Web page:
The US Department of Commerce’s Bureau of Industry and Security (BIS) released an interim final rule on Thursday adding cybersecurity technologies to the Export Administration Regulations (EAR). The EAR limits export and reexport of listed technology, products, and raw material, typically for national security reasons. In this case, the cybersecurity technologies in question are being added because of their use in surveillance and espionage.
The EAR restricts technology listed on the Commerce Control List (CCL) from being exported or reexported to certain countries. For example, nuclear material and chemical and biological weapons generally require a license for export regardless of the country of origin. Goods that are under the jurisdiction of BIS that do not have a specific classification only require a license if they are being exported to an embargoed country, such as Iran. The EAR is broadly applicable; it applies to any good in the United States, any foreign product that contains US products or materials, or any foreign product that is bundled with US products or materials.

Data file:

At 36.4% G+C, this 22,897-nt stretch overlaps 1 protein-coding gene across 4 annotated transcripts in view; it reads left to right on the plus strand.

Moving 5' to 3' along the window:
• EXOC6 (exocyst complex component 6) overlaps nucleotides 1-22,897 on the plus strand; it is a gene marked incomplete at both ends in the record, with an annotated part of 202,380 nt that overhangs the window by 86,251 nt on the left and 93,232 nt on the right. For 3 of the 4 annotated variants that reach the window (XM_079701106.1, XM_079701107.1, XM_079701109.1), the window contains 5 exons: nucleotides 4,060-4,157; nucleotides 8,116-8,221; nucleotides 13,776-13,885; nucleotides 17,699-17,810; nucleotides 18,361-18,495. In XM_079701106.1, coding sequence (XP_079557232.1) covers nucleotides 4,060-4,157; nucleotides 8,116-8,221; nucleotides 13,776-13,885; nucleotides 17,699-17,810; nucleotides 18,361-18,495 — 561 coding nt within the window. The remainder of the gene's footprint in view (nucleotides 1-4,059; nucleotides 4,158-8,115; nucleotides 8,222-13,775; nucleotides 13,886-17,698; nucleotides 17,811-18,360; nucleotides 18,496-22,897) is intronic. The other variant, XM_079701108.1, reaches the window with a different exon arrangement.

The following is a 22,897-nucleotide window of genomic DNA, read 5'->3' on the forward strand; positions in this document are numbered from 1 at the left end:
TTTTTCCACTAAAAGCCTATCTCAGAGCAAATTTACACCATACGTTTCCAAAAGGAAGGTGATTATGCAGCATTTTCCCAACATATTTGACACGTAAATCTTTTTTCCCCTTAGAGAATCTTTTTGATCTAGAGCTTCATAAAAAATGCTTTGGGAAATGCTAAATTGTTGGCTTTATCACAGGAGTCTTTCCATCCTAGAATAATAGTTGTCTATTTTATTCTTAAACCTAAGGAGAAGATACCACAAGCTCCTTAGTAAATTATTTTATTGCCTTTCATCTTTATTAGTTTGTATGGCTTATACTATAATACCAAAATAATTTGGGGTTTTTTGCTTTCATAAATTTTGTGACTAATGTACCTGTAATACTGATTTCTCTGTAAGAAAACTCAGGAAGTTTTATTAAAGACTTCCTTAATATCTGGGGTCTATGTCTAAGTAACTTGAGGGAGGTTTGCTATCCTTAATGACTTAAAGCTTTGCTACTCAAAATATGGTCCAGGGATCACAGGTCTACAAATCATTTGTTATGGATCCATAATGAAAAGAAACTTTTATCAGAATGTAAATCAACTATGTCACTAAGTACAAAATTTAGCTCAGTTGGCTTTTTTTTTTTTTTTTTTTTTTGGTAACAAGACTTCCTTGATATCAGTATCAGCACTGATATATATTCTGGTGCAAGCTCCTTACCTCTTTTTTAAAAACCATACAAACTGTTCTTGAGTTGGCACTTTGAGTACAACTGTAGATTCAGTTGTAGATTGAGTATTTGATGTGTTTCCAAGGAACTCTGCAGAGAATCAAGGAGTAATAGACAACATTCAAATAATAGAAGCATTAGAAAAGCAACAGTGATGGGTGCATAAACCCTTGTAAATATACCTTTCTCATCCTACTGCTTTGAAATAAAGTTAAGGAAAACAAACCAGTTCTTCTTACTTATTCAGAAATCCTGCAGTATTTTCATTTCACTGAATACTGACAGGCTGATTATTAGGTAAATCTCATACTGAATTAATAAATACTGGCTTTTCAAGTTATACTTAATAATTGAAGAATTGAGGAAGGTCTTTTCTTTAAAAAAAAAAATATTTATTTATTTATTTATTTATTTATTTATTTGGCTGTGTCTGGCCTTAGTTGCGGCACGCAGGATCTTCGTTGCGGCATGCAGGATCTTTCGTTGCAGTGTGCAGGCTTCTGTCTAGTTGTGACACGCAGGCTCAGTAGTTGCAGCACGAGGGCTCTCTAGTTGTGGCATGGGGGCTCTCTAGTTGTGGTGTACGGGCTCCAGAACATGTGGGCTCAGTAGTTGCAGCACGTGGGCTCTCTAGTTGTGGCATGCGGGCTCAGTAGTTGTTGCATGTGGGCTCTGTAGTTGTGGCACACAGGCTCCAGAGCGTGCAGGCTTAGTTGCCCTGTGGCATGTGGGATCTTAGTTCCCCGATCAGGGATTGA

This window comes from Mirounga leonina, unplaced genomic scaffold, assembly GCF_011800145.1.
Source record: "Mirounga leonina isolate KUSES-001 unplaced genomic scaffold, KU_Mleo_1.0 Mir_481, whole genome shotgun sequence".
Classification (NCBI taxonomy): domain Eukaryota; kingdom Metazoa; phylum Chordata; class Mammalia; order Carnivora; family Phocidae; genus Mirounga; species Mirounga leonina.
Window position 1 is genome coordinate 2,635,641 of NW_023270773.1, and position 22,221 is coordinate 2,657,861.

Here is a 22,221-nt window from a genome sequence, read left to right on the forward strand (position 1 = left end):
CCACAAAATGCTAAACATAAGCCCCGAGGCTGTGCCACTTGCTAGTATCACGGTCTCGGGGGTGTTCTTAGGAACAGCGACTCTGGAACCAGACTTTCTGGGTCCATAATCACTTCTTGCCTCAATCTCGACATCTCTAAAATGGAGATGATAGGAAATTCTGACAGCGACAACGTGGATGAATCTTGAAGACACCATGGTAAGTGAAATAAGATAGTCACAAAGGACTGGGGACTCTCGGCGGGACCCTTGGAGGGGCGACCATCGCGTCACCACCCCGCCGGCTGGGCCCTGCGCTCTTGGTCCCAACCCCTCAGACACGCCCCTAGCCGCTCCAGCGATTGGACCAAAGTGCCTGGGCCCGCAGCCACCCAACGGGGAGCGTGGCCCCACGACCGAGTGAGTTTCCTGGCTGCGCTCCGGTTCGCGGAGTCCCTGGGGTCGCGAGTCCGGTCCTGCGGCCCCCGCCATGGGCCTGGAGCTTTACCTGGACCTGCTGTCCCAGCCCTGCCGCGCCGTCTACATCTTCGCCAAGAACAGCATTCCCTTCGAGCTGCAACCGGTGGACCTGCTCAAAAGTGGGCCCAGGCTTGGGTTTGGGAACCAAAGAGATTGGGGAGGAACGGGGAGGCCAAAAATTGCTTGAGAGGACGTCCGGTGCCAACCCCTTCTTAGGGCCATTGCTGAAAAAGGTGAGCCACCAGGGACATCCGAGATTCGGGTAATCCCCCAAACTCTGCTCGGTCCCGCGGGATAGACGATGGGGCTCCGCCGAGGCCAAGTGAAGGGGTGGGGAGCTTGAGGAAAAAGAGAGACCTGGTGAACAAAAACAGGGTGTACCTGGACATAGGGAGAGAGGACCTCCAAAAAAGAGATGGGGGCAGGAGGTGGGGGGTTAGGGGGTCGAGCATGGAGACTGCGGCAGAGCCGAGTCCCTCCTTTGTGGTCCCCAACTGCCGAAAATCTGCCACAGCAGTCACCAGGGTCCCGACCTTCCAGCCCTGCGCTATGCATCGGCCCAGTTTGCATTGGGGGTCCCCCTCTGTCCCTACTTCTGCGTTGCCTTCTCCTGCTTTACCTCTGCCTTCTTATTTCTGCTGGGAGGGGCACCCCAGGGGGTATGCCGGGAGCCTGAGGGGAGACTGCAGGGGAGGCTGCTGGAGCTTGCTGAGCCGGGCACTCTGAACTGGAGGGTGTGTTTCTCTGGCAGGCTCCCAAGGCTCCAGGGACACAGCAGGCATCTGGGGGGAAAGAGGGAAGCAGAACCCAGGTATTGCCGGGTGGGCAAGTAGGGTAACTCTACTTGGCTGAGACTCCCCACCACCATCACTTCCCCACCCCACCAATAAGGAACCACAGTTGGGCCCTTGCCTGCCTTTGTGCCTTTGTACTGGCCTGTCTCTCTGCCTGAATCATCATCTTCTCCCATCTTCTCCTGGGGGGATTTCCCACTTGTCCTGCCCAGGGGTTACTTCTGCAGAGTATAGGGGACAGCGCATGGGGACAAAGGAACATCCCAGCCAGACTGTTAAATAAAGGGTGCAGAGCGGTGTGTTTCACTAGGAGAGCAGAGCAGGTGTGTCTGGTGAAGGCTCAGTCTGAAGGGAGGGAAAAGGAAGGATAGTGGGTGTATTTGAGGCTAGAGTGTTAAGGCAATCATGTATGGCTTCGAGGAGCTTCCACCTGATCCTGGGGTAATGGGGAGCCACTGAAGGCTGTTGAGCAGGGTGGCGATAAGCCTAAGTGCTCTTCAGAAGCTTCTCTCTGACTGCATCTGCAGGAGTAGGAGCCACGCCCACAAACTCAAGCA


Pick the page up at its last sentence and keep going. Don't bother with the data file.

The new rule establishes a general license for domestic transfers of cybersecurity technology, provided it is not listed for surreptitious listening. Moreover, the license excludes exports where the end-user is a foreign government. As a result, this regulation would restrict the ability of US companies to sell surveillance equipment to foreign governments. In the press release for these regulations, BIS stated, “The United States Government opposes the misuse of technology to abuse human rights or conduct other malicious cyber activities, and these new rules will help ensure that U.S. companies are not fueling authoritarian practices.”